In general, the quality of load balance is statistically determined by the number of clients making requests. This behavior is analogous to dice throws where the number of cluster hosts determines the number of sides of a die, and the number of client requests corresponds to the number of throws. The load distribution improves with the number of client requests just as the fraction of throws of an N-sided die resulting in a given face approaches 1/N with an increasing number of throws. As a rule of thumb, with client affinity set, there must be at least five times more clients than cluster hosts to begin to observe even load balance.
The Network Load Balancing client affinity settings are implemented by modifying the statistical mapping algorithms input data. When client affinity is selected in the NLB Properties dialog, the clients port information is not used as part of the mapping. Hence, all requests from the same client always map to the same host within the cluster. Note that this constraint has no timeout value and persists until there is a change in cluster membership. When single affinity is selected, the mapping algorithm uses the clients full IP address. However, when Class C affinity is selected, the algorithm uses only the Class C portion (upper 24 bits) of the clients IP address. This ensures that all clients within the same Class C address space map to the same cluster host.
Q. How Does NLB Cluster Convergence Work?
A. Convergence involves computing a new cluster membership list and recalculating the statistical mapping of client requests to the cluster hosts. There are two instances in which cluster traffic has to be remapped due to a change in cluster membership: when a host leaves the cluster and when a host joins the cluster. A convergence can also be initiated when several other events take place on a cluster, such as changing the load balancing weight on a host or implementing port rule changes.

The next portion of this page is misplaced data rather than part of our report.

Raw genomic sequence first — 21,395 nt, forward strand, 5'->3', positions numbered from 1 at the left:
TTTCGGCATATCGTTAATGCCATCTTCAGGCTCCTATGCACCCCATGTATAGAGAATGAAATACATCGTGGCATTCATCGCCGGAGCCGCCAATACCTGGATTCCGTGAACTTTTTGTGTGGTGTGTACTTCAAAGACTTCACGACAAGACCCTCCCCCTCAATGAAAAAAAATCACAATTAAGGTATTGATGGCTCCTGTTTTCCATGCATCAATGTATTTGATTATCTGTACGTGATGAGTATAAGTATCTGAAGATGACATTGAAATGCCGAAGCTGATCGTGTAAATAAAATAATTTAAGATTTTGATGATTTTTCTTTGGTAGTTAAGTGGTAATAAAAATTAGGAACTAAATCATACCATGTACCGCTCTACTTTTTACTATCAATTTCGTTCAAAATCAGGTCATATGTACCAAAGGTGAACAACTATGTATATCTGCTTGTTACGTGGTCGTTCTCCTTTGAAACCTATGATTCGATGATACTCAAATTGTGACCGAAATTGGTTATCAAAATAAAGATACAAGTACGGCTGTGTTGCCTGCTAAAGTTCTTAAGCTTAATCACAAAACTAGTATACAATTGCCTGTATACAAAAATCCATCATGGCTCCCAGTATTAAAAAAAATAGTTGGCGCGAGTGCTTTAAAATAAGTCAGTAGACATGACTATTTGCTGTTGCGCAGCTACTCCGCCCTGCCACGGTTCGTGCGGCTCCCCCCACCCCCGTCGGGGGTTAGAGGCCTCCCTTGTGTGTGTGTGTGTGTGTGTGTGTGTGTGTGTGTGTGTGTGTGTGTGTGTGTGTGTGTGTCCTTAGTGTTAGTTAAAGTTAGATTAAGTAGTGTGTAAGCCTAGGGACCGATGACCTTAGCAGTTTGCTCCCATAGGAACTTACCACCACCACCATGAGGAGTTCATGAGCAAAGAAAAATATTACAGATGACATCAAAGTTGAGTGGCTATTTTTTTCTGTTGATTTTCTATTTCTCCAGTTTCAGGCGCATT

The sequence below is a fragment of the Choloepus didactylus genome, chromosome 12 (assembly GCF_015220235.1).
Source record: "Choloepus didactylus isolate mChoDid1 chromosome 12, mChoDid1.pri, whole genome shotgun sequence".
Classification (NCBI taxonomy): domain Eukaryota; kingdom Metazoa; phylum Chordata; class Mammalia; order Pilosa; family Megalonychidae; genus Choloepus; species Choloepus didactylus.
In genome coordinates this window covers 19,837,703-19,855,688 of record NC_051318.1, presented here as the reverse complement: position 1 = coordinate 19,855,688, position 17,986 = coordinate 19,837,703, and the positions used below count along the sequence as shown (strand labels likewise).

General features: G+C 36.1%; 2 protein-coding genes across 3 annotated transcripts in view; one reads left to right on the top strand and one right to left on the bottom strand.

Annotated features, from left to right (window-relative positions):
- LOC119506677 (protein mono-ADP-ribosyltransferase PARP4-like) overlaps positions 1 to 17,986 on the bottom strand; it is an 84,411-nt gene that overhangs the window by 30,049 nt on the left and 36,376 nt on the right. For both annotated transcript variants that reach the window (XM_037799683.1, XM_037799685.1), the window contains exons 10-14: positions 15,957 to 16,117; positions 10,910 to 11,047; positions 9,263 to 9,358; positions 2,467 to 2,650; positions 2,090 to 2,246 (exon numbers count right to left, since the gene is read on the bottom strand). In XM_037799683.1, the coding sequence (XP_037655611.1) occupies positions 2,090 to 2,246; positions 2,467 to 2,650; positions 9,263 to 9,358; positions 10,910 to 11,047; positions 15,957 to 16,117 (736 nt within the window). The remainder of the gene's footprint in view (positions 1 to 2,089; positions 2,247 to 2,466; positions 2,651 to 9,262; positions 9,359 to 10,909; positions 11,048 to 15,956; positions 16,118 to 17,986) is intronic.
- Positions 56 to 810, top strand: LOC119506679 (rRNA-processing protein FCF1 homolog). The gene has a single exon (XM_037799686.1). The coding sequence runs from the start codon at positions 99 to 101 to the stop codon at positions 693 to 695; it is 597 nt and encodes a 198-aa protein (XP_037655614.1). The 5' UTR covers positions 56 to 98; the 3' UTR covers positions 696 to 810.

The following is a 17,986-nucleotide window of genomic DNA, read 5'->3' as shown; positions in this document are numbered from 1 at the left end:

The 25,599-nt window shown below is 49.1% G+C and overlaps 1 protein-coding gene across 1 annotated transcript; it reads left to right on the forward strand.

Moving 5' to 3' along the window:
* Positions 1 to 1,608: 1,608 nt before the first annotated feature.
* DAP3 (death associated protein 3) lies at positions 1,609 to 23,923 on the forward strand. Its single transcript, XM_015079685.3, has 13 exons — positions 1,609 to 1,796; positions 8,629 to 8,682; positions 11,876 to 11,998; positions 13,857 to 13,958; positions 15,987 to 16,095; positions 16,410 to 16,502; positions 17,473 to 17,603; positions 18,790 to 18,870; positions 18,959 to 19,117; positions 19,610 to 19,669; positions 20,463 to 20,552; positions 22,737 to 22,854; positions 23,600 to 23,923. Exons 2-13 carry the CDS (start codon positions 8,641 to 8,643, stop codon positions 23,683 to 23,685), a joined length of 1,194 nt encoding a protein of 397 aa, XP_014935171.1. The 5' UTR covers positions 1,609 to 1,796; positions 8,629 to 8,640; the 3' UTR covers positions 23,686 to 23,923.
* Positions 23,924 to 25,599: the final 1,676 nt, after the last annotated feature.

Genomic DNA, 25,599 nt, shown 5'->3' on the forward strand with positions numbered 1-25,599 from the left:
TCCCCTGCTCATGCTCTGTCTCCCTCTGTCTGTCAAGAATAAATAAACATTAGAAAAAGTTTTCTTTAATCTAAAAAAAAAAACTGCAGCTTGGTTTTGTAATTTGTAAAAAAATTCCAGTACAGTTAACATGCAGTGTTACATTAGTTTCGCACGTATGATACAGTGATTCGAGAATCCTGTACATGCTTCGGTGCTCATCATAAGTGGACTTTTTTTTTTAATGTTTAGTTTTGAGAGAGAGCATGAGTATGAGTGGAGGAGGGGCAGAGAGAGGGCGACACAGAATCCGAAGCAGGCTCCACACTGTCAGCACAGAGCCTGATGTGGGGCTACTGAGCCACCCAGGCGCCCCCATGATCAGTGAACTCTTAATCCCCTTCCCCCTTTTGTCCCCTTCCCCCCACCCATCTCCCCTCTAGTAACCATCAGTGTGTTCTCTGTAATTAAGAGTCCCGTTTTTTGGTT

Removing a Member. Two situations cause a host to leave the cluster or go offline. First, the host can fail, an event that is detected by the NLB heartbeat. Second, a system administrator can explicitly remove a host out of the load-balancing cluster or stop NLB on that host.
The NLB heartbeat. NLB uses a heartbeat mechanism to determine the state of the hosts that are load balanced. This message is an Ethernet-level broadcast that goes to every load-balanced cluster host.
NLB assumes that a host is functioning normally within a cluster as long as it participates in the normal exchange of heartbeat messages between it and the other hosts. If the other hosts do not receive a message from a host for several periods of heartbeat exchange, they initiate convergence. The number of missed messages required to initiate convergence is set to five by default (but can be changed).
During convergence, NLB reduces the heartbeat period by one-half to expedite completion of the convergence process.
Server Failure. When a cluster host fails, the client sessions associated with the host are dropped.
After convergence occurs, client connections to the failed host are remapped among the remaining cluster hosts, who are unaffected by the failure and continue to satisfy existing client requests during convergence. Convergence ends when all the hosts report a consistent view of the cluster membership and distribution map for several heartbeat periods.
Q. Can NLB Balance Load Based on CPU/Memory Usage?
A. No, NLB does not respond to changes in the server load (such as CPU usage or memory utilization) or the health of an application.